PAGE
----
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fbc fabric & reindeer - It's Not Who You Know, It's Whom You Know


Review: Jack Foley

DESCRIBED as 'a grammatically correct, anti-corporate LP' from Leftfield, sequencer mogul, FBC Fabric and South London scribesman, Reindeer, It's Not Who You Know, It's Whom You Know is a richly rewarding affair that has already attracted widespread praise in industry circles.

Ninja Tunes' Bonobo, for instance, says of the album: "This is just great. Some of the best production I've heard in years."

It's easy to see why. The duo take a distinctly independent approach to hip-hop, creating cinematic but melancholy beats around some telling raps from Reindeer.

Not everything works, of course, but the album contains more than its fair share of excellent moments that really should succeed in locking you into the musical world this duo have created.

Of the highlights, Soulsuck (a former EP) gets things rolling in sublime fashion, featuring a rolling beat, some haunting keyboards and vocals from Reindeer that are designed as an observation on the current state of the world.

It sets the template in fine fashion and grows on you the more times you hear it (I would love to hear just an instrumental version, though).

A sample of a man screaming out 'let me go' marks the arrival of Down The Sides, another deeply atmospheric track that features some epic, almost ambient keyboards that wouldn't sound out of place on the soundtrack to a Michael Mann movie.

While a neat guitar riff is introduced into the mix on Passenger, which again features some more hard-hitting verbals from Reindeer.

The melancholy organs are employed again on Rub The Calm One, evoking slight but fond memories of the work of New York DJ, Blockhead, while the laiback style of Mask of Sanity, with its sinister guitar riffs and sly beat, is a really crisp listen (and one that could easily find its way into the mainstream).

The absolute highlight, though, and the clincher (for me), is the solemn beauty that represents The Only Dance I Can Do, a quietly affecting track featuring one of the album's best beats, some more of that delicious, melancholy piano, a more low-key rap than usual from Reindeer and some delightful strings.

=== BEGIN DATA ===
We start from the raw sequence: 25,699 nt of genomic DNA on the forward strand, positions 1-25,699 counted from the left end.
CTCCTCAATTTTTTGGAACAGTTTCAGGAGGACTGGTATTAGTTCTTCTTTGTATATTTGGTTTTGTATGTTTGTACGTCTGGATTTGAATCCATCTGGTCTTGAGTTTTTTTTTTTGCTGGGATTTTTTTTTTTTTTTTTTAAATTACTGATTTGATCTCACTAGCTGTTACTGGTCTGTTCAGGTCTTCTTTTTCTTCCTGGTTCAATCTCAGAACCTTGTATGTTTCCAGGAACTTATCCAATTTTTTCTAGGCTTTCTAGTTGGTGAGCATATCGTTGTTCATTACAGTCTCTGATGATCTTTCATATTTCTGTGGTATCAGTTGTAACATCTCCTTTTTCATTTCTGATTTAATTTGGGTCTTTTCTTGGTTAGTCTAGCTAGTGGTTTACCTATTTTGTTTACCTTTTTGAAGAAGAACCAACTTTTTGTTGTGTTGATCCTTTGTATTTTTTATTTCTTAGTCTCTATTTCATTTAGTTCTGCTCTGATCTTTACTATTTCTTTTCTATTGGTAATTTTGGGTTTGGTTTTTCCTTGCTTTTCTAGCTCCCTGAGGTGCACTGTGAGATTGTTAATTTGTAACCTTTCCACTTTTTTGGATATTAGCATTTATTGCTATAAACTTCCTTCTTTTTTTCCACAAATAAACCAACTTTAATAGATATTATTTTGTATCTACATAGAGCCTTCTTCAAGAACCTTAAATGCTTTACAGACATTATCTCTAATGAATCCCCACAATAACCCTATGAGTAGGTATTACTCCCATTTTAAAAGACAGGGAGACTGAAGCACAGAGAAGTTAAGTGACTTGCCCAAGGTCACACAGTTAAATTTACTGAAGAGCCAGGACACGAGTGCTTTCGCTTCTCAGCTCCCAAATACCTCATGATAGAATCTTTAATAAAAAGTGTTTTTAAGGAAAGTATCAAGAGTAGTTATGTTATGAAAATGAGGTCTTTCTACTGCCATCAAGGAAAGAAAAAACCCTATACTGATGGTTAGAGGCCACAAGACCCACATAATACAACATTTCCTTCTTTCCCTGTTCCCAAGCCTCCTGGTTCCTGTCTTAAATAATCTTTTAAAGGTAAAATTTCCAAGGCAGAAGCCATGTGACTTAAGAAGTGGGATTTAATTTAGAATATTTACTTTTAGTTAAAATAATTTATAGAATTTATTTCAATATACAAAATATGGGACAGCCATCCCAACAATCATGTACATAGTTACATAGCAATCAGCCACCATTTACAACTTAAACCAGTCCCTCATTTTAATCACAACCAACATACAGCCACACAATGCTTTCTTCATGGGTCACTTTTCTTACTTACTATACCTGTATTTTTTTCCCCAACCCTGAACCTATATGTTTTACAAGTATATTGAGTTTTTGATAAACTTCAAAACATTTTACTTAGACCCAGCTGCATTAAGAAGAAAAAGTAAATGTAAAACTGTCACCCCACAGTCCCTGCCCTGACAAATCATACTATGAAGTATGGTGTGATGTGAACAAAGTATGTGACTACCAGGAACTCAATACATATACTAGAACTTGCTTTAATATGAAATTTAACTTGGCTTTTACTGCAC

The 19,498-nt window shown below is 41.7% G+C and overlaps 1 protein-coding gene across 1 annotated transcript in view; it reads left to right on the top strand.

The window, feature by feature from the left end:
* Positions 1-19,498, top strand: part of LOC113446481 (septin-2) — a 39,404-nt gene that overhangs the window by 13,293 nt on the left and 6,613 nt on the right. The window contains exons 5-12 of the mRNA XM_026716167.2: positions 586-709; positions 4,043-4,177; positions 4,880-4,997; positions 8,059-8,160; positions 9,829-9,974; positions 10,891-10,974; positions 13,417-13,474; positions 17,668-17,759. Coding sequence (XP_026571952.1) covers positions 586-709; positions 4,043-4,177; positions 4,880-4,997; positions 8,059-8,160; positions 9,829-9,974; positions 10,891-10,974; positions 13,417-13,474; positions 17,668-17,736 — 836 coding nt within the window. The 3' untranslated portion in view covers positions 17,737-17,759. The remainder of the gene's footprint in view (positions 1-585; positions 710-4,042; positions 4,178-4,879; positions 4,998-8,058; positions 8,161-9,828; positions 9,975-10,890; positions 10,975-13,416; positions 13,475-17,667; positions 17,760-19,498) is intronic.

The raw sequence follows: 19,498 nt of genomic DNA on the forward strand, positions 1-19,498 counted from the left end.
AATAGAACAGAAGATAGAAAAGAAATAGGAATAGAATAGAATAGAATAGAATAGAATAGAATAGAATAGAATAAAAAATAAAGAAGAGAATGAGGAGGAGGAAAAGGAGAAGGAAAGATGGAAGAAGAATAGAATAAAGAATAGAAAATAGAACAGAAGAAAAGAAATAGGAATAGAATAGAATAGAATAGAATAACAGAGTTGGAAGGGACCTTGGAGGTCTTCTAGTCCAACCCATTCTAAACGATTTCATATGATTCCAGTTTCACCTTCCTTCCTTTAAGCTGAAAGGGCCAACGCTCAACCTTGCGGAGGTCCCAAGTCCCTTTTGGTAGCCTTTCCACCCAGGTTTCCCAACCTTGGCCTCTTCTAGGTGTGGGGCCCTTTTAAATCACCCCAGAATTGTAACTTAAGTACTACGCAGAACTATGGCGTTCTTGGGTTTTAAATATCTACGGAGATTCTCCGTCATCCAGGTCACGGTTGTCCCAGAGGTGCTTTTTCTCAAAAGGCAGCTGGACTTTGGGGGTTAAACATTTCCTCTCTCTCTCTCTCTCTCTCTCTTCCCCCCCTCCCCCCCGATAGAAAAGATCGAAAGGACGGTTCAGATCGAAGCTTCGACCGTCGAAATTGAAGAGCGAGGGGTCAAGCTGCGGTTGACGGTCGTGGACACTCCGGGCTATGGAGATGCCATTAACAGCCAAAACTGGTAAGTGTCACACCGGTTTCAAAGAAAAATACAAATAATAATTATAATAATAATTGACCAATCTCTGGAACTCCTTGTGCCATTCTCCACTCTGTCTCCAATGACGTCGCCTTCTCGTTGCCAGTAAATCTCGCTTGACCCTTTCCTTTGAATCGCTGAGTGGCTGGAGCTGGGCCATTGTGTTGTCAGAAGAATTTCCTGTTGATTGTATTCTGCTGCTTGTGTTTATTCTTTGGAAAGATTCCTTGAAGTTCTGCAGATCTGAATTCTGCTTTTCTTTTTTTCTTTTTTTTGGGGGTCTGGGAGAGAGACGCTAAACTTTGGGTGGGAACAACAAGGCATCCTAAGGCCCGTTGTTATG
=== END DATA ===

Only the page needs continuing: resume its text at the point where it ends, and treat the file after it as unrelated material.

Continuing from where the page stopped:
It's a track that just gets right inside your head and inhabits it for a while, refusing to let go.

Given the limited edition nature of this release, it's fair to say it'll be tricky to track down, but for anyone willing to make the extra effort to do so, its rewards are plenty.

It's not necessarily whom you know that provide the best musical treats of the year, but those you should force yourself into discovering.

Editor's note: Initially, the album is available in a very limited edition CD format, with hand-made fabric sleeve, and washing and label instructions containing the track listing and other info.

Shortly to follow will be the first of two parts on vinyl. Possibly in a fabric sleeve as well.

 

Track listing:
1. The Lighting of the Lamps
2. Soulsuck
3. Down The Sides
4. Passenger
5. Rub The Calm One
6. Sit & Wait
7. Extended Placement
8. Fall Asleep and Dream of Our Childhood's
9. Mask of Sanity
10. All I See
11. The Only Dance I Can Do
12. Shake The Hand of the Unsuspecting Victim
13. Please Call Stella
14. And Then John Peel Died

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